Education 2.0: Over-regulation is choking online learning potential

Updated: Oct 16, 2019 6:13 PM

De-regulating online education will enable employers, universities, and students to combine apprenticeships, degrees, and learning in ways that are currently banned

online learning, distance learning, e learning, online courses, online classesOnline learning will ‘mass-ify’ higher ed, which is what a $5-trn economy needs.But, 35 Universities applied for a licence for online courses, and none has received it

By Manish Sabharwal & Shantanu Rooj

on a recent US investor roadshow, a portfolio manager at one of India’s largest foreign investors asked us, “How do you get something done in India after everybody important in the government agrees with you?” His rhetorical question is relevant; the gap between India’s performance and potential is not a lie, but a disappointment. For example, most policymakers agree that a $5 trillion economy needs ‘mass-ifying’ higher education because our farm to non-farm transition is happening to services, not manufacturing. The agreement that some traditional universities do a poor job of balancing cost, quality, scale, and employability triggered a re-examination of a one-size-fits-all education regulation that stifles innovation, and led to lifting a ban on online higher education in July 2018. Yet, not one of the 35 universities that applied has been licensed, and the posture and tone has scared off another 150 eligible universities. This gap between intention and execution must end; it handicaps Indian universities over global ones, holds back expansion of our gross enrollment ratio (GER), and sabotages our $5-trillion-economy ambition.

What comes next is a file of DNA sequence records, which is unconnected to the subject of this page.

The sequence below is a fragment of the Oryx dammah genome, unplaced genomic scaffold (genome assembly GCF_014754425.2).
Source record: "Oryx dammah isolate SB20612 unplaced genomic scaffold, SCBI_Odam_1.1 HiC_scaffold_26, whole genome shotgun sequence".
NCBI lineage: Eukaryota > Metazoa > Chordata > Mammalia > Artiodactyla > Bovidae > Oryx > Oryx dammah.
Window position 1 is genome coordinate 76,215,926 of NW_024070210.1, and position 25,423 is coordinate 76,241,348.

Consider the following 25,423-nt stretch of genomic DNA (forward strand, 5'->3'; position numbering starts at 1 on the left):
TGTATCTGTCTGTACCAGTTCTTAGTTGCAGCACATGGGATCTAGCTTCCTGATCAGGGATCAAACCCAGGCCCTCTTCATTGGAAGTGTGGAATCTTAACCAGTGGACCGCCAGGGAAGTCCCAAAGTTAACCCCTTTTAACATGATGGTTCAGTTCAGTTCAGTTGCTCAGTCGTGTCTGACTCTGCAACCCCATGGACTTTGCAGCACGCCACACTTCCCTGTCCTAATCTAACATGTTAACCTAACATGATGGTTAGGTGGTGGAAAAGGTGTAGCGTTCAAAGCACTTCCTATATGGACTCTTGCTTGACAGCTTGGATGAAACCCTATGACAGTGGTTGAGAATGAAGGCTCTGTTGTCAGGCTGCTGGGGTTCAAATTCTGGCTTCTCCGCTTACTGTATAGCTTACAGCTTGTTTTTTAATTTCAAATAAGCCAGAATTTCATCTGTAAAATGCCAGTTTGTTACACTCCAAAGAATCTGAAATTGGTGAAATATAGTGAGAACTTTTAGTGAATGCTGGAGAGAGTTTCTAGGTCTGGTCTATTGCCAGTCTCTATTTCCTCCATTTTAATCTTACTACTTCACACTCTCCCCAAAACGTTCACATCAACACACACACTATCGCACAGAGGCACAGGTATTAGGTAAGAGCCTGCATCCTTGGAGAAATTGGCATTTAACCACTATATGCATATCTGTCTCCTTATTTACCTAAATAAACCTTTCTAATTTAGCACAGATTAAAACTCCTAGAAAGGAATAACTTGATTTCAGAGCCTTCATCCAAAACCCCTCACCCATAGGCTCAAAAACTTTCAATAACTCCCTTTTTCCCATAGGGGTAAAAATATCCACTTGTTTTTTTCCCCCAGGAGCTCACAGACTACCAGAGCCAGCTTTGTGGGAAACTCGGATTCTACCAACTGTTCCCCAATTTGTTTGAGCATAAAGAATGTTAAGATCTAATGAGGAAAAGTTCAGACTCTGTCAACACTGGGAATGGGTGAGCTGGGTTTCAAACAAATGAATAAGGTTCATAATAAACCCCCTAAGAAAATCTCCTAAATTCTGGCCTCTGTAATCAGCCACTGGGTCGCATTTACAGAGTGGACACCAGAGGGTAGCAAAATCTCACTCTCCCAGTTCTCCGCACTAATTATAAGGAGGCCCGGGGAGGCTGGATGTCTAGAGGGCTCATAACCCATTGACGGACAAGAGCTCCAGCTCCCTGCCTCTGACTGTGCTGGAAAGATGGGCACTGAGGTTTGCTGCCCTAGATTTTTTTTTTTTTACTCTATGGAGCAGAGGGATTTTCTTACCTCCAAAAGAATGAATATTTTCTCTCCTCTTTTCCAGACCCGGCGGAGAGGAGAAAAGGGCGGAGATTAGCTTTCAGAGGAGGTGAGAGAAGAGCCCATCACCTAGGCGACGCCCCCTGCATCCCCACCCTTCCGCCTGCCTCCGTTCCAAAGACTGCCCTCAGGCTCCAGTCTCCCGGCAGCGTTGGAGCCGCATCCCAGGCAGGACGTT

As context, the University Grants Commission (UGC) banned online higher distance education in 2015 in the name of consumer protection. Granted, that there were surely some fly-by-night operators, yet drunk driving is not an argument against cars. But, UGC has no jurisdiction over global universities who continued to enroll over 1 million Indian students annually in various courses. The need for reform was recognised, and UGC reviewed its decision in July 2018 by inviting universities to apply for licences. In January 2019, more than 35 applied, but not one has yet received the go-ahead.

Besides, immediately issuing online licences, we would like to make a case for six policy changes:

End two separate regulations: Separate regulations for open and distance learning (ODL), and online programmes is unnecessary, complex, and akin to friendly fire. The frontiers between ODL and online education are blurring; an on-demand, on-the-go, always-on, modular, and multi-modal education system is where they both are headed. The regulator should evolve a single regulation that sets basic benchmarks, creates a framework for self-governance, and dumps the licence raj by allowing all universities to launch online programmes.

Allow capacity expansion: The monopoly of brick-and-mortar higher education has been challenged by online learning and competency-based education; more and more students are turning to online education to pursue degrees that may have been otherwise—geographically or financially—out of reach. However, UGC’s newfound approach to control quality, which allows only universities with a NAAC grade above 3.26 and NIRF Top 100 rank to apply for the licence, places huge amounts of red tape in the way of online learning expansion, and blunts the expansion of GER in the country. Parameters of quality should apply to all formats of education, and not only to online offerings. Blocking universities from launching online programmes murders the multiple statistically independent and genetically diverse tries that lead to innovation, competition, and better value.